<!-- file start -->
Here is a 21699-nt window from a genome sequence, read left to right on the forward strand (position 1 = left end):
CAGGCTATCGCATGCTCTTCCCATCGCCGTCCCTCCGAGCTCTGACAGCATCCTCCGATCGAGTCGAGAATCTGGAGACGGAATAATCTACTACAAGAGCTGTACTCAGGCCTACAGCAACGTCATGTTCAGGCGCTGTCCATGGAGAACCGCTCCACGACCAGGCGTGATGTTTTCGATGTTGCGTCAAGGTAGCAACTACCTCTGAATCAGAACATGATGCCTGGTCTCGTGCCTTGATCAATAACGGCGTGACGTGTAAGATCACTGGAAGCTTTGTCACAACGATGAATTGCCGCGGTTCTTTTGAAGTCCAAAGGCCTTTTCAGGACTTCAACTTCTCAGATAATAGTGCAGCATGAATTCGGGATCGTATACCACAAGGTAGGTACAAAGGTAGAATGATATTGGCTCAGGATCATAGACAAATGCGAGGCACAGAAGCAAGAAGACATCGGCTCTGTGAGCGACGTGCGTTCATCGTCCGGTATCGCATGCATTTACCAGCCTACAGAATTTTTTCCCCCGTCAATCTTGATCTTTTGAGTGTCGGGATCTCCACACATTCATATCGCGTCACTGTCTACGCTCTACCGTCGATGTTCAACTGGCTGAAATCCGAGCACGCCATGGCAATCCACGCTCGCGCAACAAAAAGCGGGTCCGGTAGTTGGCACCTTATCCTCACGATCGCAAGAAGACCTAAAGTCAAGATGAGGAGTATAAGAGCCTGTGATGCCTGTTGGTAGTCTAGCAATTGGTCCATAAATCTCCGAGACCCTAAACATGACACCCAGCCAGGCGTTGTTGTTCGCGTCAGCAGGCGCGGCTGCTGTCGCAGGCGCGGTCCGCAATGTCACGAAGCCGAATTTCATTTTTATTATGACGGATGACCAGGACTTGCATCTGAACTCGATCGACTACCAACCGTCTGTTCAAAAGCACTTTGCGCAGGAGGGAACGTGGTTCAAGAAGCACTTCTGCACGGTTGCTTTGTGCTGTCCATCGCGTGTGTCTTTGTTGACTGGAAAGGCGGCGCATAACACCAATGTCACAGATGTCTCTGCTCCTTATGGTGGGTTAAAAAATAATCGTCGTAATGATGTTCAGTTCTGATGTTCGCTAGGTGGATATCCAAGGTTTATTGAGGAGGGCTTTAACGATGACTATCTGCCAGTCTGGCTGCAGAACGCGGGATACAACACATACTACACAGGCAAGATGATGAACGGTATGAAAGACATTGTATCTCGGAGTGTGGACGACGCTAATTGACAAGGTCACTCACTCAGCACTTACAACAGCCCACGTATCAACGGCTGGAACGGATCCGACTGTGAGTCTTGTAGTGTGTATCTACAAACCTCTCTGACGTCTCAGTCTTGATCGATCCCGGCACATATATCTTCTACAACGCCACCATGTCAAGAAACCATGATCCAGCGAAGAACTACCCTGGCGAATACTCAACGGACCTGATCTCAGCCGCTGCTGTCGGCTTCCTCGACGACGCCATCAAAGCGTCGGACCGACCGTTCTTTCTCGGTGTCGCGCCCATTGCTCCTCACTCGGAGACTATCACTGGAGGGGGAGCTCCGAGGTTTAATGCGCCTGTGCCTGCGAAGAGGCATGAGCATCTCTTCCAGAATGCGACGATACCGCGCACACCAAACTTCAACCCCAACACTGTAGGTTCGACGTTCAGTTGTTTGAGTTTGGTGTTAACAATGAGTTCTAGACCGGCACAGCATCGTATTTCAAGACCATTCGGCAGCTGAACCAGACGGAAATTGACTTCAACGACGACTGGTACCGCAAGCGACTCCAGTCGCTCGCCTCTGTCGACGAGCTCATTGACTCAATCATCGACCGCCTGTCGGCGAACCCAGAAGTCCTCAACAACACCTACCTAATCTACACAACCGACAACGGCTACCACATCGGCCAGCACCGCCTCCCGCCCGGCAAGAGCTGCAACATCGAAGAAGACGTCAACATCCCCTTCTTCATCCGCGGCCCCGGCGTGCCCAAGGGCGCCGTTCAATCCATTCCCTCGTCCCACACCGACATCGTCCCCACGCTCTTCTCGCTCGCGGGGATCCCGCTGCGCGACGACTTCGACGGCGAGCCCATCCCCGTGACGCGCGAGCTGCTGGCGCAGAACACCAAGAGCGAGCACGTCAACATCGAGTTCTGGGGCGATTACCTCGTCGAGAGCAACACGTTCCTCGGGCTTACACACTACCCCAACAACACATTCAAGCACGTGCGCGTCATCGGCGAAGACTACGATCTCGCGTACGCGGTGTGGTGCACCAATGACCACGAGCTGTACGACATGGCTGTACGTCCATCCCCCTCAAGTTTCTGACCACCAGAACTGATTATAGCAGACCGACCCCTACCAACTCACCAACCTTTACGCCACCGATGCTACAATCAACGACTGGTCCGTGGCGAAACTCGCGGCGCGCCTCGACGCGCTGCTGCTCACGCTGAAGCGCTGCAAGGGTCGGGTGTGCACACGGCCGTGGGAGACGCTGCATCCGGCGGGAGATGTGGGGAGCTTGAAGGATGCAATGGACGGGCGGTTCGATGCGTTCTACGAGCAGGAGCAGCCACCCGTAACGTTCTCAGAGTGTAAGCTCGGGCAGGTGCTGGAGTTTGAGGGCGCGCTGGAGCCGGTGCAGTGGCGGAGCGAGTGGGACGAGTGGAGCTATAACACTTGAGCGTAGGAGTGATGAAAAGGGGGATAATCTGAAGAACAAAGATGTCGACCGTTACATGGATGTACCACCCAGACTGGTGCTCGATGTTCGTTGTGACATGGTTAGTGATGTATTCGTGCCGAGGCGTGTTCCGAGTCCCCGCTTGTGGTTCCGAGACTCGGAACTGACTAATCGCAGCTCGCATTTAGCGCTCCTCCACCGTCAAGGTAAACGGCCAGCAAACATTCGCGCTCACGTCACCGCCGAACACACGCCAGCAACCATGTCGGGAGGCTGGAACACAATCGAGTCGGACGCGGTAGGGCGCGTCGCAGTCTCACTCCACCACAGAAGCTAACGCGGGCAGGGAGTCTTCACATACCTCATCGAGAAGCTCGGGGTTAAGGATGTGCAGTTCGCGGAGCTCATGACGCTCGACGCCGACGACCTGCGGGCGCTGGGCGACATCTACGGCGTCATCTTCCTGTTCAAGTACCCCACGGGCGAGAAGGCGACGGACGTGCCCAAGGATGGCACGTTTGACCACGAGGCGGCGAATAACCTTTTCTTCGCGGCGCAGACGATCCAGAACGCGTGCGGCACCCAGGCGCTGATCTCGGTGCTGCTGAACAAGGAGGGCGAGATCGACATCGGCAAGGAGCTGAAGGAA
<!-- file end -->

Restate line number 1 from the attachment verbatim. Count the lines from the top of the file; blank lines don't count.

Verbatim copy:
Here is a 21699-nt window from a genome sequence, read left to right on the forward strand (position 1 = left end):